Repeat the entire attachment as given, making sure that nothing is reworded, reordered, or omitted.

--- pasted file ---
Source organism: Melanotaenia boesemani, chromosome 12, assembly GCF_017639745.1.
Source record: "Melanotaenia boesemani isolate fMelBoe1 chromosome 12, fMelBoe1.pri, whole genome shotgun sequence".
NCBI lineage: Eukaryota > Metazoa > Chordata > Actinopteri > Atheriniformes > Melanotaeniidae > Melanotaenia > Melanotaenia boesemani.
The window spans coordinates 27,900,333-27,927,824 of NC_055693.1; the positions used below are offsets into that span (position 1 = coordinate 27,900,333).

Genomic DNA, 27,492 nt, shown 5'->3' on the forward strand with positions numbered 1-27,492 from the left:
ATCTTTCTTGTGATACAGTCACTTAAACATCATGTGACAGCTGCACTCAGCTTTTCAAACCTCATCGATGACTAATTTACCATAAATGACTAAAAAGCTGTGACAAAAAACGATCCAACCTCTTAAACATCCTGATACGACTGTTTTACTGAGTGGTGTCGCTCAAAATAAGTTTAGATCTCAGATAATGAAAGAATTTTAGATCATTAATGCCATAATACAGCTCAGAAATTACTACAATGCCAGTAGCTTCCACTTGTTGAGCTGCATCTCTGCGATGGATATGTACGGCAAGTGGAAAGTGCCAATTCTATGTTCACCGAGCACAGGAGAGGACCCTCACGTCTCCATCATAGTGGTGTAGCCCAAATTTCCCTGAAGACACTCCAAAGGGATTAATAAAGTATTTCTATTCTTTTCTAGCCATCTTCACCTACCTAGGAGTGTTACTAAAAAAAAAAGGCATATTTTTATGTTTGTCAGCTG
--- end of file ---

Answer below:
Source organism: Melanotaenia boesemani, chromosome 12, assembly GCF_017639745.1.
Source record: "Melanotaenia boesemani isolate fMelBoe1 chromosome 12, fMelBoe1.pri, whole genome shotgun sequence".
NCBI lineage: Eukaryota > Metazoa > Chordata > Actinopteri > Atheriniformes > Melanotaeniidae > Melanotaenia > Melanotaenia boesemani.
The window spans coordinates 27,900,333-27,927,824 of NC_055693.1; the positions used below are offsets into that span (position 1 = coordinate 27,900,333).

Genomic DNA, 27,492 nt, shown 5'->3' on the forward strand with positions numbered 1-27,492 from the left:
ATCTTTCTTGTGATACAGTCACTTAAACATCATGTGACAGCTGCACTCAGCTTTTCAAACCTCATCGATGACTAATTTACCATAAATGACTAAAAAGCTGTGACAAAAAACGATCCAACCTCTTAAACATCCTGATACGACTGTTTTACTGAGTGGTGTCGCTCAAAATAAGTTTAGATCTCAGATAATGAAAGAATTTTAGATCATTAATGCCATAATACAGCTCAGAAATTACTACAATGCCAGTAGCTTCCACTTGTTGAGCTGCATCTCTGCGATGGATATGTACGGCAAGTGGAAAGTGCCAATTCTATGTTCACCGAGCACAGGAGAGGACCCTCACGTCTCCATCATAGTGGTGTAGCCCAAATTTCCCTGAAGACACTCCAAAGGGATTAATAAAGTATTTCTATTCTTTTCTAGCCATCTTCACCTACCTAGGAGTGTTACTAAAAAAAAAAGGCATATTTTTATGTTTGTCAGCTG